Temple Beth Israel in Steubenville, Ohio, became the first donor to qualify for matching funds. Its board voted to give $250,000 from the sale of its building to the Centennial Fund.
“The board of Temple Beth Israel wanted to provide opportunities for kids and young adults to strengthen their Jewish identity and ultimately choose to raise Jewish families,” Sharon Perelman, associate director of the Federation’s Jewish Community Foundation who worked with Temple Beth Israel to create this fund, said in a prepared statement. “This is an unrestricted commitment for Jewish education and engagement made by a community that wants to leave a lasting legacy.”
Contact Perelman at 412-992-5224 or firstname.lastname@example.org for more information about the Centennial Fund and matching grant eligibility.
Bet Tikvah, led by Rabbi Joe Hample of Tree of Life Congregation in Morgantown, W.Va., will hold a Shabbaton, Friday, Nov. 15, beginning with the service at 8 p.m. followed by an oneg at 9 p.m. A joint oneg with Dor Hadash will follow at 9:30 p.m.
The learning session addressing, “Our love-hate relationship with Chasidism,” will run from 2 to 4 p.m., Saturday, Nov. 16.
Both the Friday service and the Saturday learning session will be held in the Sisterhood Room at Tree of Life-Or L’Simcha, 5898 Wilkins Ave., Squirrel Hill.
After the Saturday learning session, Havdalah and a kosher dinner will be held at a private home.
All events are free and open to the community and participants are welcome to participate in as many or as few events as they wish.
Contact Bet Tikvah at email@example.com or 412-256-8317 by Friday, Nov. 8, for reservations.
Rabbi James Gibson of Temple Sinai will join the next Town Meeting, hosted by the Pittsburgh Post-Gazette and PNC, Friday, Nov. 8, at 4 p.m. at the Heinz History Center in the Strip District.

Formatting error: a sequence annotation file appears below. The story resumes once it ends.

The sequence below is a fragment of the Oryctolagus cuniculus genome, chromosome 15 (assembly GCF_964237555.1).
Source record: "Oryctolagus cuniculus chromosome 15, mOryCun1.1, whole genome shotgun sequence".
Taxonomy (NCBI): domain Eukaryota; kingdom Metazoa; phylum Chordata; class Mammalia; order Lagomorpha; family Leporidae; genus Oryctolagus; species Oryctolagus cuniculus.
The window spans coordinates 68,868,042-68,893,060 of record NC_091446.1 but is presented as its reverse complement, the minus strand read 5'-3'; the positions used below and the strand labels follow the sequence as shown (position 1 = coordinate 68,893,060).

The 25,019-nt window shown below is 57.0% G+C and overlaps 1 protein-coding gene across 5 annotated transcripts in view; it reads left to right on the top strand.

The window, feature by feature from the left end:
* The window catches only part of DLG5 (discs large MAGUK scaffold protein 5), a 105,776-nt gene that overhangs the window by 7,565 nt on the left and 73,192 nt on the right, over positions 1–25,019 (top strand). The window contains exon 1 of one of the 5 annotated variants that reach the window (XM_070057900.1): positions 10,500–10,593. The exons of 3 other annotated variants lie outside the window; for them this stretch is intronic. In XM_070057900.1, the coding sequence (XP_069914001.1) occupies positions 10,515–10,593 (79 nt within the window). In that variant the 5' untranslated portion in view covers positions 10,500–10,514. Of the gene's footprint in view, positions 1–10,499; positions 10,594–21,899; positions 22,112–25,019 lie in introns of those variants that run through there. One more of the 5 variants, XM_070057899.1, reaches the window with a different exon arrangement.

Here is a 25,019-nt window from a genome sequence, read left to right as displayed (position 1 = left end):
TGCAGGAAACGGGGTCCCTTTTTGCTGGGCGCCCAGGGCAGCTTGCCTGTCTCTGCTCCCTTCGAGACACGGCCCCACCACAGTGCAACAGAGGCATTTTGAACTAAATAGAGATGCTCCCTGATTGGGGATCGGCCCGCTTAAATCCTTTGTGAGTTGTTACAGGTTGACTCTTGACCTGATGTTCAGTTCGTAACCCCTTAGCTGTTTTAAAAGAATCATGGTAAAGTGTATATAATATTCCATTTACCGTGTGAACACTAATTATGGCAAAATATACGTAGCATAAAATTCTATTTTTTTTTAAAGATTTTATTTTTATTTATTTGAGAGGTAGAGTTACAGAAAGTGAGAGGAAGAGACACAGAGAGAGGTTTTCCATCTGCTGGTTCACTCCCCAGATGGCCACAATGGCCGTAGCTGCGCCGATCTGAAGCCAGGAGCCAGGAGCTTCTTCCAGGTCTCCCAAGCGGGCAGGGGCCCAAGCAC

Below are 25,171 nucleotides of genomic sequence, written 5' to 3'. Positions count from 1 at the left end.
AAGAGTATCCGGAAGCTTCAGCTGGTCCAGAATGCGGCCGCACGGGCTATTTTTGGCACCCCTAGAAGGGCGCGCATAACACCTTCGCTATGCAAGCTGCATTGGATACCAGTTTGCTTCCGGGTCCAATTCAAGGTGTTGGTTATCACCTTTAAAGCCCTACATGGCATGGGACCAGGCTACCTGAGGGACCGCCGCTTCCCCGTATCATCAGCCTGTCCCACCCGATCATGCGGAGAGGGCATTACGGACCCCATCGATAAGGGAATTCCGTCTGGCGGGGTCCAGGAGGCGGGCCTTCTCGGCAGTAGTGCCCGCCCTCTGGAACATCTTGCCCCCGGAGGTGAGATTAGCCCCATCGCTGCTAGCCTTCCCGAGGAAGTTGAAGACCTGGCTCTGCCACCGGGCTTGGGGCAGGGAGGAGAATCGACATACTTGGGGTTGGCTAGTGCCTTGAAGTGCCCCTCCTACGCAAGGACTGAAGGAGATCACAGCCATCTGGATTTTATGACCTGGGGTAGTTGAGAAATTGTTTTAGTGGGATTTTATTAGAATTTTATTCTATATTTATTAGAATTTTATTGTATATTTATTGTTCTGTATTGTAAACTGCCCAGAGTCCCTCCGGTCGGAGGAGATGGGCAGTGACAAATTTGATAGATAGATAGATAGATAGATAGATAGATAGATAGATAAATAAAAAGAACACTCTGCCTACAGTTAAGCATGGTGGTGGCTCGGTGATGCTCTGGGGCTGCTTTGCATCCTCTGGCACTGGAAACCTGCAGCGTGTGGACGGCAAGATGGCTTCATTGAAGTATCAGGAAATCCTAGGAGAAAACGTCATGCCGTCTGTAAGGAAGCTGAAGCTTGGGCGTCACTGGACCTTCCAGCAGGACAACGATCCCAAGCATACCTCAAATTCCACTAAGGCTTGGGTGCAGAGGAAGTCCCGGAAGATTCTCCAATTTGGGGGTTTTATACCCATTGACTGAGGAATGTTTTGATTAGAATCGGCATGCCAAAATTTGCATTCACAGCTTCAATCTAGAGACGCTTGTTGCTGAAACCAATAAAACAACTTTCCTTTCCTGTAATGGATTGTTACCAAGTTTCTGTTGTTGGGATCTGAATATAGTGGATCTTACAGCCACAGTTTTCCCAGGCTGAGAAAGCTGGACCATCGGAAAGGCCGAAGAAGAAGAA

The Town Hall will address “Religion in the Public Square” at that session.
In addition to Gibson, the other panelists at the Town Hall will be Post-Gazette Executive Editor David Shribman (the moderator), New York Post columnist Naomi Schaefer Riley, The Wall Street Journal Washington Bureau Chief Gerald Seib and Post-Gazette religion writer Peter Smith.
The Rooney Center for the Study of American Democracy at the University of Notre Dame is sponsoring the Town Hall, which is free to the public.
Contact the Post-Gazette at post-gazette.com/tmregister or 412-263-3850 to register. Include names of attendees.
Teens from across Pittsburgh will celebrate Rosh Chodesh under the stars, Sunday, Nov. 3, from 6 to 8 p.m. at J&R Day Camp in Monroeville.
In ancient times, Jews journeyed to Jerusalem from across Israel to testify that they had seen the New Moon. Questions were asked about what they had seen, and when two witnesses answered correctly, Rosh Chodesh was declared and celebrated in joy.
The teens will journey to Monroeville to experience this ancient ceremony with other Pittsburgh teens who will learn to recognize the new moon and “testify” to seeing it, participate in a drum circle and Israeli dancing, enjoy snacks and hot chocolate around a campfire and stargaze with binoculars and telescopes.
This program is open to all teens in grades eight through 12 and is part of the new Agency for Jewish Learning Beyond the Classroom series for teens.
Contact Lisa Sobel-Berlow at (412) 521-1101, ext. 3204 or LSobel@ajlpittsburgh.org by Oct. 31 to for reservations.